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Ohio family law: Is mediation a good fit?

The idea of going through a divorce may seem rather daunting. Movies and television make it seem like fighting things out in court is the norm -- this is not true, however. Not everyone wants to or has to go that route. Ohio residents can utilize mediation, which is a family law alternative dispute resolution method that can save time and money, and put a couple in control.

Ohio family law: Fail to pay child support, go to jail

Ever wonder what happens to parents who fail to financially support their children? One man in another state found that not meeting his child support obligation has criminal consequences. This is a family law enforcement option in place to keep support-paying parents in Ohio and elsewhere accountable.

Your business' value subject to family law division

Figuring out how assets are to be divided when going through a divorce can be a challenge. Some things, like a privately owned business, may not, itself, be subject to division, but the value of it may be taken into consideration when it comes to determining any financial settlements offered to one's spouse. Ohio family law is written to ensure each party walks away with a relatively fair share of marital assets -- a business being considered a significant marital asset.

Ohio family law: splitting retirement accounts in divorce

When couples in Ohio choose to end their marriages, there are certain assets that some parties may believe are not subject to division. For example, retirement accounts. The account owner may believe that the money within the account is his or hers alone. This is not necessarily true. With assistance from a family law attorney, these funds can be accessed and divided in a way that does little damage to each party.

Family law appeals: The Stephenson's divorce

The divorce process is not always easy to get through. Sometimes it takes more time than one would expect. And sometimes reaching an agreement without a judge's intervention is just not possible. When things go down this way, it is normal to question if one really achieved the best settlement possible. Ohio residents who believe they got the short of the stick in their court-decided family law cases may file appeals -- just like in the Stephenson divorce case.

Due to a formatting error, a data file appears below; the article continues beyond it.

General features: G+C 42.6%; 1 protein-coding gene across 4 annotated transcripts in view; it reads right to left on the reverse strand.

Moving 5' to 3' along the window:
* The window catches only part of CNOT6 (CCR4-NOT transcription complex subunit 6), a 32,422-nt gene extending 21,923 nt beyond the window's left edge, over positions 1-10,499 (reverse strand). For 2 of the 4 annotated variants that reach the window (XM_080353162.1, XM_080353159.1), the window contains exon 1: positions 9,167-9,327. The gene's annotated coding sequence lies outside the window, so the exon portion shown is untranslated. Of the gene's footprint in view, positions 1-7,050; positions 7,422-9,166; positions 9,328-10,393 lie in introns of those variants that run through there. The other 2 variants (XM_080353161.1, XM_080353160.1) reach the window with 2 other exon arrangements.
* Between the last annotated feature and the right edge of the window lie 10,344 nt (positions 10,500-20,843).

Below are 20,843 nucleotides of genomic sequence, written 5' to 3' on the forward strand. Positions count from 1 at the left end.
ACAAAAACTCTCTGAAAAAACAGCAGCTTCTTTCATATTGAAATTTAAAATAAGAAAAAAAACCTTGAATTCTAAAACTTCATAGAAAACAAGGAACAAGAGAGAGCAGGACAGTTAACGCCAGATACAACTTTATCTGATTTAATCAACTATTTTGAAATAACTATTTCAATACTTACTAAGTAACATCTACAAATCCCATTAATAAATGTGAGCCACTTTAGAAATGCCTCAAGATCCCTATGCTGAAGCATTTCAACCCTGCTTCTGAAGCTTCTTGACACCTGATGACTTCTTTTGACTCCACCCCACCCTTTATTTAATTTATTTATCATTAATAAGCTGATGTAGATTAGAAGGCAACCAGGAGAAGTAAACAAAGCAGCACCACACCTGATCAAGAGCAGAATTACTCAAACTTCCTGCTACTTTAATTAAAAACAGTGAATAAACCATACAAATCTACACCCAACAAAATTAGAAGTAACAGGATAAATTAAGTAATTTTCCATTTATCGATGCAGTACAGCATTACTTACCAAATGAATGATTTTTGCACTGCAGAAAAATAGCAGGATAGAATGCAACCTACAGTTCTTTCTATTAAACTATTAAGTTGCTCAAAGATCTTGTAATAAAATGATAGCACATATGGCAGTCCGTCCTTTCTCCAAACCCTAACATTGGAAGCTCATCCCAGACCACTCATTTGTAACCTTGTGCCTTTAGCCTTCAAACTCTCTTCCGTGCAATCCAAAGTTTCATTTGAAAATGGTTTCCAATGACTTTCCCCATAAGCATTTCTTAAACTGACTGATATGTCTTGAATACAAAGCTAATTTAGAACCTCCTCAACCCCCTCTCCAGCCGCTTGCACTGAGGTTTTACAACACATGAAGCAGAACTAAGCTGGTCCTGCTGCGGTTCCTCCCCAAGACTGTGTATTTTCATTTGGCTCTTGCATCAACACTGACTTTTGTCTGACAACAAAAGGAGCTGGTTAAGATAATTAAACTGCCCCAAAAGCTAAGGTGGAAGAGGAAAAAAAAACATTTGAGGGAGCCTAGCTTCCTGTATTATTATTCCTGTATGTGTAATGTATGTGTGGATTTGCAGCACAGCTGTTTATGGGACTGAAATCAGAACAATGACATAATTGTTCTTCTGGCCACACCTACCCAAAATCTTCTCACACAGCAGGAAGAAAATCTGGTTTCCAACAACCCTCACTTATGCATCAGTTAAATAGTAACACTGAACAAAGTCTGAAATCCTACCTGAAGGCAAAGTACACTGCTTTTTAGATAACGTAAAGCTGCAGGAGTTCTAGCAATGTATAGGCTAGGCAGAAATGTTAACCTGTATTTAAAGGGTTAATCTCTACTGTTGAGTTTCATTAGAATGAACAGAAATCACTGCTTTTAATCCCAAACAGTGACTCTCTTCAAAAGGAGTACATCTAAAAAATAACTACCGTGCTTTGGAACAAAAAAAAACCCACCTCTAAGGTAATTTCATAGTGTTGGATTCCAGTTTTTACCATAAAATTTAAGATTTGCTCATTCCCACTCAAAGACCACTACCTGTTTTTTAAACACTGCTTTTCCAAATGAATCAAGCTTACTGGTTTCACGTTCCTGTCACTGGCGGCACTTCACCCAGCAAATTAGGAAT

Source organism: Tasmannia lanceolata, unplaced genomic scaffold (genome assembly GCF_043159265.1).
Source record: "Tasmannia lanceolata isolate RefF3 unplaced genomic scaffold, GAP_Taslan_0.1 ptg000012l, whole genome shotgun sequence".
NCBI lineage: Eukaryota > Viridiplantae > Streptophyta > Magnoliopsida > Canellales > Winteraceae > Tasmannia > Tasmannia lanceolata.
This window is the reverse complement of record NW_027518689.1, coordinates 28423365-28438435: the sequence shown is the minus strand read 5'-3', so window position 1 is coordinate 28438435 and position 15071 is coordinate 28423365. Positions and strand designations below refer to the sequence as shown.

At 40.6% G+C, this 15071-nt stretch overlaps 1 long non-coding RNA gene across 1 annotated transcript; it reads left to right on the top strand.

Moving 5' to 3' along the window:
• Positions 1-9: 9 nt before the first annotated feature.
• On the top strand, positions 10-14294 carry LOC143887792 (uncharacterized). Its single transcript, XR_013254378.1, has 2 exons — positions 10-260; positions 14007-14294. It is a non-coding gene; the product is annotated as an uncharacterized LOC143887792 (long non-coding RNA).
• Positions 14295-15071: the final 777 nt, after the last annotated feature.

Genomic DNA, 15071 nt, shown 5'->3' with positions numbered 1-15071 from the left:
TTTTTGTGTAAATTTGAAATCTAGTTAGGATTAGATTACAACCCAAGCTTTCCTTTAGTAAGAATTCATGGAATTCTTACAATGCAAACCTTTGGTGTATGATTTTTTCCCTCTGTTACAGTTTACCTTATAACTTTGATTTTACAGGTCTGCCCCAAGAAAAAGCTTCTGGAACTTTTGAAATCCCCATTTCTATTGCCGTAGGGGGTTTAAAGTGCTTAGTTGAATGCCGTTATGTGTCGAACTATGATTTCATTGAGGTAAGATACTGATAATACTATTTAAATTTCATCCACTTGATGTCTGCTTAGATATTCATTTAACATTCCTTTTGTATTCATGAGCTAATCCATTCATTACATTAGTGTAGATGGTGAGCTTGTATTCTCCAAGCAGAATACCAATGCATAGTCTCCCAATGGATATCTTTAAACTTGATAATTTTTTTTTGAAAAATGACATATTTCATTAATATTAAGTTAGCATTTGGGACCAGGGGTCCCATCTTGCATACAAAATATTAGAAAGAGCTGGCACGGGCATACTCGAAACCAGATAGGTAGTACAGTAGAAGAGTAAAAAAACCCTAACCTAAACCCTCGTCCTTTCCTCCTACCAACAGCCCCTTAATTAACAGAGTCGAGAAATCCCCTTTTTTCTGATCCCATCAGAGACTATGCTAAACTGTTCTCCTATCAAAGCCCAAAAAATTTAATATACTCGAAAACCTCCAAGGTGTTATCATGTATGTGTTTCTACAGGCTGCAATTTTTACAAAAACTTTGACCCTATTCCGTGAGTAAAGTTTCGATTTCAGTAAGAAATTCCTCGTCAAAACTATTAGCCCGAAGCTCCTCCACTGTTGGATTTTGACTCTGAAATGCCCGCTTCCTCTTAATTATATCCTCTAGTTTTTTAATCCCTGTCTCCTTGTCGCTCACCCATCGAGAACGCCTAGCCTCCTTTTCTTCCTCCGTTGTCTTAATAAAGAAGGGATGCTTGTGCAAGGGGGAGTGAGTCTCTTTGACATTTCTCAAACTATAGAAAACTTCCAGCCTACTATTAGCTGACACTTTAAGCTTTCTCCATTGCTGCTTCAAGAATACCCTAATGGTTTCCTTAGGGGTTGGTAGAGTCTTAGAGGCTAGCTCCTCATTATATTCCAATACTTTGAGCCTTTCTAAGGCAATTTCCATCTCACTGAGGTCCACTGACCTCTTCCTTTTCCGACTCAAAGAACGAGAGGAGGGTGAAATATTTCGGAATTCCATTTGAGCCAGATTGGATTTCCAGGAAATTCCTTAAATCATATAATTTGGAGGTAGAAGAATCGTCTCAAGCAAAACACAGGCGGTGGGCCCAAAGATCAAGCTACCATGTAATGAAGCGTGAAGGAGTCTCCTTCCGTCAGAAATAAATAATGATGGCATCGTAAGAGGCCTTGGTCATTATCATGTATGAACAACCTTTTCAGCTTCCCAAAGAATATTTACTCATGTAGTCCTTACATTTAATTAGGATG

Ohio family law: to mediate or not to mediate?

There are a lot of questions and concerns that come with ending one's marriage. Ohio residents who are thinking about divorce likely want to know what all of their options are and which dissolution process will best work for them. This column will address the ins and outs of one process in particular -- mediation -- and also go over how a family law attorney can still be helpful if this route is chosen.

Millennials can benefit from family law services

Millennials are identified as people in their mid-20s to mid-30s, roughly. Many in this age group have already taken the leap and gotten married and started having families. In fact, according to the Pew Research Center, 26 percent of millennials in the United States are already married. Others, however, are taking their time and waiting until they really feel ready to take on such a commitment. Whether already married or getting ready to walk down the aisle, millennials in Ohio may benefit from family law services.

Use family law to protect the family business

In the United States, approximately 90 percent of companies are family owned and operated. Some of these may be run by husband and wife teams, and others may be owned by one spouse's family. When a marriage fails to thrive, it can have a negative impact on the business if proper precautions were not taken before or during the marriage to protect the company. Ohio residents can use family law offerings to help protect their family businesses long before divorce enters the picture.

Ohio family law: Will the alimony tax deduction soon be gone?

According to a recent news article, in 2015, roughly 800,000 couples in the United States filed for divorce. That is a lot of people, young and old, with and without children, who had to figure out how to start over, which is not an easy task. Many of those individuals in Ohio and elsewhere who were economically dependent on their former spouse required alimony in order to help them with their transition, and they were able to get it by negotiating terms without having to litigate their cases. Thanks to a tax plan that is currently being reviewed, spousal support may be something that those requiring it may, with the assistance of a family law attorney, have to fight harder to receive.

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